The readings for Easter Sunday seem to be a letdown from the no-holds-barred celebration of the Vigil that took us from creation through Christ’s resurrection, punctuated with the new fire, bells and all those alleluias. On Easter morning, the church takes a step back to say, “Now we need to think about all of this and integrate what it means.” That’s the process we’ll be involved in for the next 50 days.
Today’s selection from John’s Gospel can’t be considered as much more than an inconclusive Resurrection account. It tells us that when Mary of Magdala and Peter and “the other disciple whom Jesus loved” saw the empty tomb, the beloved disciple “believed” but that none of them understood, leaving us with Mary Magdalen’s core question: “Where is the Lord?”
|Acts 10:34a, 37-43
One message this Gospel brings home is that our alleluias may be too facile. The disciples who knew Jesus most intimately were devastated at his death and confounded by the first signs of Resurrection. Because of that, it’s probably a very good thing for us to be left with Mary at this point in her experience. If we can’t imagine her devastation, we’ll never understand her Easter joy.
When we read the Resurrection Gospels objectively, we realize that the empty tomb didn’t prove anything. Far from being a sign of hope, it was more like a doubling down on the disciples’ depression.
The only really good news in this selection is that the beloved disciple “saw and believed,” but what exactly he believed remains unclear. At best, he believed that Jesus had returned to the Father, a situation that did little to address the bitter angst of the question Mary presented for all of them, “What happened to the Lord?”, along with “What does it mean for us?”
We say: Charlottesville reveals the weeping wound of racism. What do we, the American Catholic faith community, do next? Read the editorial.
In the face of that question, the Letter to the Colossians tells us to seek what is above. While that might sound like a prescription to imbibe in a good dose of denial, in reality it’s exactly the opposite. The author who writes in Paul’s name tells us to fix our hearts and minds on Christ, who is seated at the right hand of the Father. That will sound like pie in the sky until we remember what the early church would have envisioned when they heard it.
Rather than picturing Christ the King robed in fine liturgical vestments, their image of the risen Lord had hands, feet and a side scarred by the crucifixion. The original evangelizers had vivid memories of the man who had been beaten, mocked and spat upon, the one who had somehow found the breath and spirit to forgive his enemies as he died at their hands. When the early Christians set their minds on what was above, they saw the innocent victim, now risen and continuing to share the power of God’s invincible love.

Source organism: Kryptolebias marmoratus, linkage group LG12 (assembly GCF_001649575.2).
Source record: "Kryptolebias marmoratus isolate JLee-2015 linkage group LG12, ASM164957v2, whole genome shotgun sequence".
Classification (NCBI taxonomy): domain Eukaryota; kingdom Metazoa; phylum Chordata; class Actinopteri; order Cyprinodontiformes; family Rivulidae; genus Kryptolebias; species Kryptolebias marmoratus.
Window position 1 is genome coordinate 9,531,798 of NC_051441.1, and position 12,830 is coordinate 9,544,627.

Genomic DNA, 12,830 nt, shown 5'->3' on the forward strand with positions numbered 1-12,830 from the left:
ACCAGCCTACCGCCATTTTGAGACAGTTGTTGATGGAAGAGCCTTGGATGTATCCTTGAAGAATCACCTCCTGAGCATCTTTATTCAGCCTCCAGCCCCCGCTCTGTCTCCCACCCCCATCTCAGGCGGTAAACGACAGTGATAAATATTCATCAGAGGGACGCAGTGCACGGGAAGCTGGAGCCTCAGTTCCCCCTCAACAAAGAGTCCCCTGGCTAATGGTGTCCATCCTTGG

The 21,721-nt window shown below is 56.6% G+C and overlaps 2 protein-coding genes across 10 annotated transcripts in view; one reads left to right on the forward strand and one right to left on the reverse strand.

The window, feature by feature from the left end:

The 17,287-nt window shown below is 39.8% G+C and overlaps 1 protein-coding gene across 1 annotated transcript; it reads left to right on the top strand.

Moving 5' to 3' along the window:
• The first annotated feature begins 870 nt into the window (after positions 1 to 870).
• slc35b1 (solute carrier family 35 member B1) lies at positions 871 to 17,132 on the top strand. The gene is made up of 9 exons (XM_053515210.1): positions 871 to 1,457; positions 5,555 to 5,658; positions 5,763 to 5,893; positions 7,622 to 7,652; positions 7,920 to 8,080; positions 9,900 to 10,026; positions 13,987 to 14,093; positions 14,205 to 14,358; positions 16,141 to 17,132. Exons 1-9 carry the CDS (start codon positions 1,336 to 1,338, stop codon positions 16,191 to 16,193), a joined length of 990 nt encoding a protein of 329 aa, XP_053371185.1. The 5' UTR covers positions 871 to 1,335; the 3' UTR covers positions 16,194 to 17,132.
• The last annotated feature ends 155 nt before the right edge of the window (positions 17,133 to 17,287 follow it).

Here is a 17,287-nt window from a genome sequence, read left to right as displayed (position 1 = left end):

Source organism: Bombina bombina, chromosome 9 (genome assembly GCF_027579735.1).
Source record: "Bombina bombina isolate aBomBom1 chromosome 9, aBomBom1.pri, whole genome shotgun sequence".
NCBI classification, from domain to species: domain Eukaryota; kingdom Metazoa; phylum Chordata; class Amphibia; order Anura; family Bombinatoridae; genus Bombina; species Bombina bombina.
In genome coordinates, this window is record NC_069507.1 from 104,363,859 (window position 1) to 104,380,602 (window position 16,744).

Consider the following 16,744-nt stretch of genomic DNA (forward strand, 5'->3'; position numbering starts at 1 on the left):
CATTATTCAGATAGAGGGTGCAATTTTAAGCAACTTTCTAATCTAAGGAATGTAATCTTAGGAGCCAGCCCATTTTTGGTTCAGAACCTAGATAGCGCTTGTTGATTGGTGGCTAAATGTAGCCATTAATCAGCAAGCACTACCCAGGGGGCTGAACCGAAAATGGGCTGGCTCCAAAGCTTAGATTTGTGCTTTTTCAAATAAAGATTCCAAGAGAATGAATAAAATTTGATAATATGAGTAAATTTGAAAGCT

Experts say that addicts can’t be helped until they have “hit bottom.” In the same way, only those who have endured a measure of Christ’s passion or suffered in solidarity with those who have can fully appreciate what it means to “think of what is above, not what is on earth.” In this sense, earth is the realm of injustice, envy and lies. It is the sphere in which Mary wandered on that first morning, the place of cruelty on top of death.
We know that later on that first day Mary would encounter Christ and would have her eyes raised to a different plane. As Paul says, Christ her life was about to appear and transform her imagination. As a result of her encounter with her risen Lord, she would begin to understand how Christ’s resurrection changes everything. The wounds of Jesus had not disappeared, but they did not define him and the forgiveness he offered promised that those wounds need not define those who inflicted them. As she grasped this reality she was envisioning “what is above.”
John and Paul convey this mystery in heady language. In today’s first reading, Peter says it more simply. He tells the bare-bones story of Jesus and does his best to explain the Resurrection. What it all comes down to for Peter is that knowing Jesus and meeting him as risen Lord converted him and his fellow witnesses into apostles, people who continued Jesus’ own mission of proclaiming forgiveness.
Today’s readings offer us a variety of approaches to the Easter mystery. They invite us to consider our own experience as a Gospel to be shared. We may know Easter faith as a slow journey from desolation to hope. It may be a vision of transformed reality that orients us to live each day from above. It can also be like Peter’s simple response, “We knew it, saw it, and now must proclaim it.”
There are many models, and ours will probably grow and change. What is essential is our response to the question: “What does it mean for us?”
[Mary M. McGlone, a Sister of St. Joseph of Carondelet, is currently writing the history of the Sisters of St. Joseph in the U.S.]